THANASIS PALLAS Ich (I) 1994 [R/F] - x +
PalT1994-ich

CN: PalT1994-ich

MT: pencil on paper in glazed wooden frame (28x19 / F:30x21x1)

TX: signed with pencil at lower right in Greek <Pallas '94>, inscribed at upper center in German <"ICH">, at center proper <ICH>

IL: Megakles Rogakos 2008, #179

CT: KX-Kunst auf Kampnagel, Hamburg, Germany - 2007

CM: The Ich (I) of Thanasis Pallas is a sketch for construction, which functions as a model by which to perceive the world. It belongs to a large series of works, where each drawing becomes the basis of subsequent evolution for the next drawing.

On the paper's surface Pallas draws a geometric representation of a sequence of circles, where one is included in the next, in the direction from the position of the viewer towards his idol. When we find ourselves in front of a mirror occurs a curious psychological convention. We see the 'I' of us - something that previously was not the case. This drawing represents a cross section of this very moment.

The I forms the portrait of the viewer as reflected by the mirror, recording the perception of his idol. The viewer is the functional 'I' (EGO) at the bottom part out of the mirror, while his idol is the aesthetic 'I' ("EGO") at the top part in the mirror. All the intermediate points are intersections of redefinition, which the viewer recognizes as part of himself in the space from his actual position to his idol. At the same time, the drawing records by a growing spiral the viewer's experience in the course of the approach of his idol from one intersection of redefinition to the next. Each intersection belongs to an inner tier of I, while the surrounding dots represent elements of memory. The spire is formed by an arrow that moves rhythmically over the intersections, performing the dance of the labyrinth (according to Pausanias, the labyrinth is a cross section not of an architectural maze, but of dance).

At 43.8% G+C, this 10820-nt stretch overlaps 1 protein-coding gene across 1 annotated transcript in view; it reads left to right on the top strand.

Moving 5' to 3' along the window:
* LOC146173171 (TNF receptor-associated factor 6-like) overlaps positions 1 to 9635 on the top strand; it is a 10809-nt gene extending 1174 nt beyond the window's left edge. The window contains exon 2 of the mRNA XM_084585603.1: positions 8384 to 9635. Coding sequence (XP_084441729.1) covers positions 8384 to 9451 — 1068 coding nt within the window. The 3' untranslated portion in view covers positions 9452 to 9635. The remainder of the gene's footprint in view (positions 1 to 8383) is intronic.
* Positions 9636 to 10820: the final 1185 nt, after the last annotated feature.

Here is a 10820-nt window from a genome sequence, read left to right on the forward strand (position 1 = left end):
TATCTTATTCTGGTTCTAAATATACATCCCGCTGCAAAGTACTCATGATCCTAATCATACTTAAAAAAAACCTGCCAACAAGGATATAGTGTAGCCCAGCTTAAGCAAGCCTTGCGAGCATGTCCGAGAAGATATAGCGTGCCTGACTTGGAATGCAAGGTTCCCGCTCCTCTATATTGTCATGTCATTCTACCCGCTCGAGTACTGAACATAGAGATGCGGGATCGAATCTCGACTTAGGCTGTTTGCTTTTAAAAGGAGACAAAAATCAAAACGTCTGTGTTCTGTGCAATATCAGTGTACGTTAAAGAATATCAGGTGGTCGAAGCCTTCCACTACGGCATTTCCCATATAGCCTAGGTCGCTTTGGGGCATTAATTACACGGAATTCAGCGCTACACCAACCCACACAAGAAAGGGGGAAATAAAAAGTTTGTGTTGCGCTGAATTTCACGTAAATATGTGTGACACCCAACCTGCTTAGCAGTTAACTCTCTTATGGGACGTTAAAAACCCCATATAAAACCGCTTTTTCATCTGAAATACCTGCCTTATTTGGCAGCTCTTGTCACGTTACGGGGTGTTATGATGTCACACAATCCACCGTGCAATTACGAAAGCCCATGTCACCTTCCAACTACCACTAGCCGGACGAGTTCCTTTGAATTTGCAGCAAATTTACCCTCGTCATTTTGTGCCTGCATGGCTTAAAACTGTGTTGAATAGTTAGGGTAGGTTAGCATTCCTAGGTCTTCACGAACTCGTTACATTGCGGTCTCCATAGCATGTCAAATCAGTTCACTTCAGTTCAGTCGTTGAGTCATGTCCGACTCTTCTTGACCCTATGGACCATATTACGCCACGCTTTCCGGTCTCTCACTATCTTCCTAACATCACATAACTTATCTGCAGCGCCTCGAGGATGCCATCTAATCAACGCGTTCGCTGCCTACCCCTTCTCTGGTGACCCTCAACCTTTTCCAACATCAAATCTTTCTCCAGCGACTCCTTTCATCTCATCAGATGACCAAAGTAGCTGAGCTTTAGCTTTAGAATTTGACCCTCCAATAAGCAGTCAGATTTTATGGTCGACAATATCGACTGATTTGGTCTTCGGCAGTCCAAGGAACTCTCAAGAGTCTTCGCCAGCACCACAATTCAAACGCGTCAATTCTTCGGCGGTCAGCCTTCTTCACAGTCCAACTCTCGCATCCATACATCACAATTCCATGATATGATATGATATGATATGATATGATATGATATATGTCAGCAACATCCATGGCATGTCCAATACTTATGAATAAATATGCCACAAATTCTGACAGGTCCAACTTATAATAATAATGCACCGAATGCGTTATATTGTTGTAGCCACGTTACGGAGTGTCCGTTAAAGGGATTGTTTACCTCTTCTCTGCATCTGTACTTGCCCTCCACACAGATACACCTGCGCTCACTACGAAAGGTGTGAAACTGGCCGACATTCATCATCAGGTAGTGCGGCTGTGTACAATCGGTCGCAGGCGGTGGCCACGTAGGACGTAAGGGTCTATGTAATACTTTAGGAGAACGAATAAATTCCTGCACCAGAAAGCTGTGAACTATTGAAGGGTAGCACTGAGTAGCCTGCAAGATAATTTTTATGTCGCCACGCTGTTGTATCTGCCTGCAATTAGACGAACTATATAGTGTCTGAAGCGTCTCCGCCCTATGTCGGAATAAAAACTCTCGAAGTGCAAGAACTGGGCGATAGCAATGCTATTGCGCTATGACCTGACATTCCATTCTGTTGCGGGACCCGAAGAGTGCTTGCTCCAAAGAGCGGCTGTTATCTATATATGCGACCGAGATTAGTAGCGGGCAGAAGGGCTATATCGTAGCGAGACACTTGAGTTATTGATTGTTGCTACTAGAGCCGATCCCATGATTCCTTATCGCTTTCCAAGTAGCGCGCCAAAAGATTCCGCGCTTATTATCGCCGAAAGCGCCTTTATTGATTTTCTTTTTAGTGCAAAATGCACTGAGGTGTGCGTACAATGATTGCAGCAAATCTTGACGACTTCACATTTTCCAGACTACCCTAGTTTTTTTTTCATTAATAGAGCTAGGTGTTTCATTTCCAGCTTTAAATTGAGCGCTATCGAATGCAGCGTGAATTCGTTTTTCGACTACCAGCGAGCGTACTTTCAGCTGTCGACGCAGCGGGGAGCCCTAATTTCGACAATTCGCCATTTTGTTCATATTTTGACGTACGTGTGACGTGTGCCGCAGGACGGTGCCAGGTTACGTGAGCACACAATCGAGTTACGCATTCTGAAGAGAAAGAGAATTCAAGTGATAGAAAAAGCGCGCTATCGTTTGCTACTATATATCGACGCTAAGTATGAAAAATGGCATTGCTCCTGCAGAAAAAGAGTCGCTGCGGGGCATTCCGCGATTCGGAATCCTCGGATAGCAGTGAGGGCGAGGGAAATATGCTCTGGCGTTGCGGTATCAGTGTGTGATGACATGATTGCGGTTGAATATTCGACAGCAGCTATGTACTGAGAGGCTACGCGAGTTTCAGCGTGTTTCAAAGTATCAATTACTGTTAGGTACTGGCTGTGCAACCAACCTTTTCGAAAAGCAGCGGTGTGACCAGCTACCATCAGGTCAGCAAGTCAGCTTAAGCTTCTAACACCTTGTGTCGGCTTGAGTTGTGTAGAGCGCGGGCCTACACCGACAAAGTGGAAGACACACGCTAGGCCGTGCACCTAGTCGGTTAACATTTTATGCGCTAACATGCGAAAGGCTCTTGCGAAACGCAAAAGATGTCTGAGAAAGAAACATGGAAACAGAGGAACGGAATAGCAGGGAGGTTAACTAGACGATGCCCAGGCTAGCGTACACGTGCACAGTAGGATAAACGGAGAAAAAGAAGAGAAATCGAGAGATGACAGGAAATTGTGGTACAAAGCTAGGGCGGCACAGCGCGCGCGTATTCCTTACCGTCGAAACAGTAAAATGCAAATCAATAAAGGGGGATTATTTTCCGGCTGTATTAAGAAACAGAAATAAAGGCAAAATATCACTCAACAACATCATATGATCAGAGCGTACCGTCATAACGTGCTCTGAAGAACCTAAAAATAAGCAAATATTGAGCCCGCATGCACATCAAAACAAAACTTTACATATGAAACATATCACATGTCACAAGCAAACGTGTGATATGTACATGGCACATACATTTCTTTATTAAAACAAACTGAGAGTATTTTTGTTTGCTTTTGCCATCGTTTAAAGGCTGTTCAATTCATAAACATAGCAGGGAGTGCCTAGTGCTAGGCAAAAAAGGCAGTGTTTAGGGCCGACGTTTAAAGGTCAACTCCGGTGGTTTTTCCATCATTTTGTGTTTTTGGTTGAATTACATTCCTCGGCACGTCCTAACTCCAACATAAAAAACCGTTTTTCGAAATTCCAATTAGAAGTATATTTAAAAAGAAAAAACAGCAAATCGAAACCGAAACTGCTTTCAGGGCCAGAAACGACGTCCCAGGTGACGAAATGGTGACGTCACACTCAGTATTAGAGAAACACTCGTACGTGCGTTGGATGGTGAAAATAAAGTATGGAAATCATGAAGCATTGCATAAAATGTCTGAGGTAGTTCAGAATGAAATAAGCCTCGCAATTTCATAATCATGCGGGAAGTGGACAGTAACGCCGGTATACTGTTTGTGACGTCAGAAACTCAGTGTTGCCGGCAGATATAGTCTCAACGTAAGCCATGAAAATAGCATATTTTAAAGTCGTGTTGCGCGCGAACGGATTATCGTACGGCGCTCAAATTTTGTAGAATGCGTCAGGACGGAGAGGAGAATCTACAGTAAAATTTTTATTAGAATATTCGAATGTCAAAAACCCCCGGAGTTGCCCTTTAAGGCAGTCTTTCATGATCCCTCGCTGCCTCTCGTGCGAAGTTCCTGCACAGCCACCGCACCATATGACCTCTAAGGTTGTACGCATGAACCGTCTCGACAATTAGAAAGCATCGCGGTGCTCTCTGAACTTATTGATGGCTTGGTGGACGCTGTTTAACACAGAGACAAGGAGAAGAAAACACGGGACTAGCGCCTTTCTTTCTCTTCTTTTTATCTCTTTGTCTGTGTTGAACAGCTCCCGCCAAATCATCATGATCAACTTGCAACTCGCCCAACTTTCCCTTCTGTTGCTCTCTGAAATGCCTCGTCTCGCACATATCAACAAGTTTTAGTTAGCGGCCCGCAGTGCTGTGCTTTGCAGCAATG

The I of Pallas relates to his self-portrait as much of the artist as of the viewer. Vision and observation are procedures that give the impression that we are moving visually and mentally towards a surrounding world. What actually happens, however, is that while we are moving visually towards the outside world, essentially the mental process goes against our inner memories. Essentially we correlate the impulses of outdoor space with the already registered memories.

[Megakles Rogakos 08/2007]

BIBLIOGRAPHY:
ROGAKOS, MEGAKLES Silent Dialogues: Multimedia Portraits Throughout Time 2008 The American College of Greece, Athens

ACG BIO
© THE AMERICAN COLLEGE OF GREECE: ACG ART.ACG ART